It is vital that anyone interested in the Outback makes the necessary shift in thinking required to understand it from the perspective of the people who live there. For them, the Outback is not a far-off or isolated place, it is the centre of culture and stories for many families and communities. It is a complex place of multiple connections, networks, layers of history and locations with deep cultural meaning. Recognition of these connections, their centrality to families and their role in the practice of customs, culture, livelihoods and land management is central to the work of the Outback Alliance.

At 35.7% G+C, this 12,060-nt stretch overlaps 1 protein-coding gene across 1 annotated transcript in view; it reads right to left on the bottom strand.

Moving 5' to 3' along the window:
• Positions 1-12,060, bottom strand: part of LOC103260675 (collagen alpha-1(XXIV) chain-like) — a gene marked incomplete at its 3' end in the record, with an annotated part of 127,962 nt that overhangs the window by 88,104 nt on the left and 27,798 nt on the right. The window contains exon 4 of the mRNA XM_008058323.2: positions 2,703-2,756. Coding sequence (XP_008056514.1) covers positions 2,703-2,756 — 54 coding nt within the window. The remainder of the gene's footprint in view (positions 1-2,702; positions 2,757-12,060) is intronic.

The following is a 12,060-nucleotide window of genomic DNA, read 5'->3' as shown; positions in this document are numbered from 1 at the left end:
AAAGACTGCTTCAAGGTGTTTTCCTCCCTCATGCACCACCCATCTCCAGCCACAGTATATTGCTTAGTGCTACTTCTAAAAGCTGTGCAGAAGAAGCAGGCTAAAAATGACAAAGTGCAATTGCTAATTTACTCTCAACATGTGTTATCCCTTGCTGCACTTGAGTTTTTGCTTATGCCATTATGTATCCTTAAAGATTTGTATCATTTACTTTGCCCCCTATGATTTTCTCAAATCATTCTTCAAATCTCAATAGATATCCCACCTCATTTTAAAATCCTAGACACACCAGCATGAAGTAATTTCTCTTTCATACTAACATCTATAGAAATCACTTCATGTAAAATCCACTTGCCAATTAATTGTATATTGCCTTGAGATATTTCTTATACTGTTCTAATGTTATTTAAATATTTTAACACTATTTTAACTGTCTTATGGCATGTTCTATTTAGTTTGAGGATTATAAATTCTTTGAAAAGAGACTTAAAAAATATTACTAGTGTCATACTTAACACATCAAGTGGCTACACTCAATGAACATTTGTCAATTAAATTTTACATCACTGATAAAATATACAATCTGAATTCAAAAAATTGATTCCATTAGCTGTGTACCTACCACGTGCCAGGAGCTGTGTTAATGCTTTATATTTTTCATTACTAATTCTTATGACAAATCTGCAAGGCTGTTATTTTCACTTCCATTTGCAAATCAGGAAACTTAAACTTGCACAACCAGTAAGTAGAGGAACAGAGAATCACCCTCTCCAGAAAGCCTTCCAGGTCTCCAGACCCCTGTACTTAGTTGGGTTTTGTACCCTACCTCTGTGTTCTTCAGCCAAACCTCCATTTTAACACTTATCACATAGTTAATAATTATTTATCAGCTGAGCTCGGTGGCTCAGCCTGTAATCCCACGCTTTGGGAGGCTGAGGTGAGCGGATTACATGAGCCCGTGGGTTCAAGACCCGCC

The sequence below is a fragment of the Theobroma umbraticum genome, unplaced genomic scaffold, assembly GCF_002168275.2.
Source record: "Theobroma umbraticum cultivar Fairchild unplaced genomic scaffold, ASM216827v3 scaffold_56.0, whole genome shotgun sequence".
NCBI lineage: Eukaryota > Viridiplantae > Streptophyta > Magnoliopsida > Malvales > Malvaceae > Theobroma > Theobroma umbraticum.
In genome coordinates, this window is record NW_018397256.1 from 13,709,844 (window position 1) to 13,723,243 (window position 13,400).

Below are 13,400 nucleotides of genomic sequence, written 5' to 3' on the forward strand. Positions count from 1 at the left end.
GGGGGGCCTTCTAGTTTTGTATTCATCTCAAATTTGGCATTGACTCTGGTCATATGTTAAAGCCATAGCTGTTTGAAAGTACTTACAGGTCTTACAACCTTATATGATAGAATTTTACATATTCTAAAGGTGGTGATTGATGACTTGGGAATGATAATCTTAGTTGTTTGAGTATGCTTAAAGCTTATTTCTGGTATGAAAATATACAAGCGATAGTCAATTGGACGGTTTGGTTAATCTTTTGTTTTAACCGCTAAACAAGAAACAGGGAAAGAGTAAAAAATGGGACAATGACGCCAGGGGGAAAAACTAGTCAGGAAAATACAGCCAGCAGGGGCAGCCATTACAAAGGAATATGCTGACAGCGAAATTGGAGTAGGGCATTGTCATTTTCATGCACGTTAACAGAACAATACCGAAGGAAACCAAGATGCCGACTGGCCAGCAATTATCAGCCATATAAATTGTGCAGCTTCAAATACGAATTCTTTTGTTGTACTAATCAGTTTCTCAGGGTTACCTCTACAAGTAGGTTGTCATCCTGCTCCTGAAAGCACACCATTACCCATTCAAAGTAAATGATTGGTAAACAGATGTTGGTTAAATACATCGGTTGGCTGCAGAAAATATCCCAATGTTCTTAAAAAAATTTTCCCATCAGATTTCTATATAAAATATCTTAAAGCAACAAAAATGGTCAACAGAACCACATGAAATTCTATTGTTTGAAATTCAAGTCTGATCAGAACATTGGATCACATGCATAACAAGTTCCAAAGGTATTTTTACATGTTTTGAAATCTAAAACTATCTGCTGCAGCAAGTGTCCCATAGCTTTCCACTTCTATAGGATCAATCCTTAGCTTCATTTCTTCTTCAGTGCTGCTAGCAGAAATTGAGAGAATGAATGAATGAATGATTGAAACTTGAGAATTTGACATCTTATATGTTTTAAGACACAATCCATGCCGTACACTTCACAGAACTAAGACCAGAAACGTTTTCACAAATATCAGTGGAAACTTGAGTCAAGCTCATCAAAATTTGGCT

This publication introduces four thematic areas of focus, highlighting the extent to which they are intertwined, of equal importance and in need of equal attention.